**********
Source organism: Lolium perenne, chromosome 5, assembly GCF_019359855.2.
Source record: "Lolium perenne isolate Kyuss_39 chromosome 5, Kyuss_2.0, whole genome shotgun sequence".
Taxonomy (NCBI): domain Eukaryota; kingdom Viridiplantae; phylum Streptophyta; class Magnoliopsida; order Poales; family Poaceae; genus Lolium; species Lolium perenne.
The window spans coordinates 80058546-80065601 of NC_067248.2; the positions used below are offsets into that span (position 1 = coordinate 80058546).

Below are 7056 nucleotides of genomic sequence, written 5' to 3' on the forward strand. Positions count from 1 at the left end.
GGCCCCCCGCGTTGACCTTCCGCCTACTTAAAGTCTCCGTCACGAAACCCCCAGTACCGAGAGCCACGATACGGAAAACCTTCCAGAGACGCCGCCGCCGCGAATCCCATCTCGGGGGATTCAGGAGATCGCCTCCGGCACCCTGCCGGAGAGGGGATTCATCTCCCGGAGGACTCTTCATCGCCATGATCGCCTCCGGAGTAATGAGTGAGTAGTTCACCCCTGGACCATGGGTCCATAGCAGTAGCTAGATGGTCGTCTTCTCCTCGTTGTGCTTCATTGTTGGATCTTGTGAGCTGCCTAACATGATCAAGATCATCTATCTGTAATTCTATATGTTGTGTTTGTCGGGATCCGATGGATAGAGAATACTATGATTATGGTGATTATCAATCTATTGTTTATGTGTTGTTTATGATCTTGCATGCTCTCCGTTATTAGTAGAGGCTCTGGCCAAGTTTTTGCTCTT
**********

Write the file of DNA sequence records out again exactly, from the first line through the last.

Source organism: Lolium perenne, chromosome 5, assembly GCF_019359855.2.
Source record: "Lolium perenne isolate Kyuss_39 chromosome 5, Kyuss_2.0, whole genome shotgun sequence".
Taxonomy (NCBI): domain Eukaryota; kingdom Viridiplantae; phylum Streptophyta; class Magnoliopsida; order Poales; family Poaceae; genus Lolium; species Lolium perenne.
The window spans coordinates 80058546-80065601 of NC_067248.2; the positions used below are offsets into that span (position 1 = coordinate 80058546).

Below are 7056 nucleotides of genomic sequence, written 5' to 3' on the forward strand. Positions count from 1 at the left end.
GGCCCCCCGCGTTGACCTTCCGCCTACTTAAAGTCTCCGTCACGAAACCCCCAGTACCGAGAGCCACGATACGGAAAACCTTCCAGAGACGCCGCCGCCGCGAATCCCATCTCGGGGGATTCAGGAGATCGCCTCCGGCACCCTGCCGGAGAGGGGATTCATCTCCCGGAGGACTCTTCATCGCCATGATCGCCTCCGGAGTAATGAGTGAGTAGTTCACCCCTGGACCATGGGTCCATAGCAGTAGCTAGATGGTCGTCTTCTCCTCGTTGTGCTTCATTGTTGGATCTTGTGAGCTGCCTAACATGATCAAGATCATCTATCTGTAATTCTATATGTTGTGTTTGTCGGGATCCGATGGATAGAGAATACTATGATTATGGTGATTATCAATCTATTGTTTATGTGTTGTTTATGATCTTGCATGCTCTCCGTTATTAGTAGAGGCTCTGGCCAAGTTTTTGCTCTT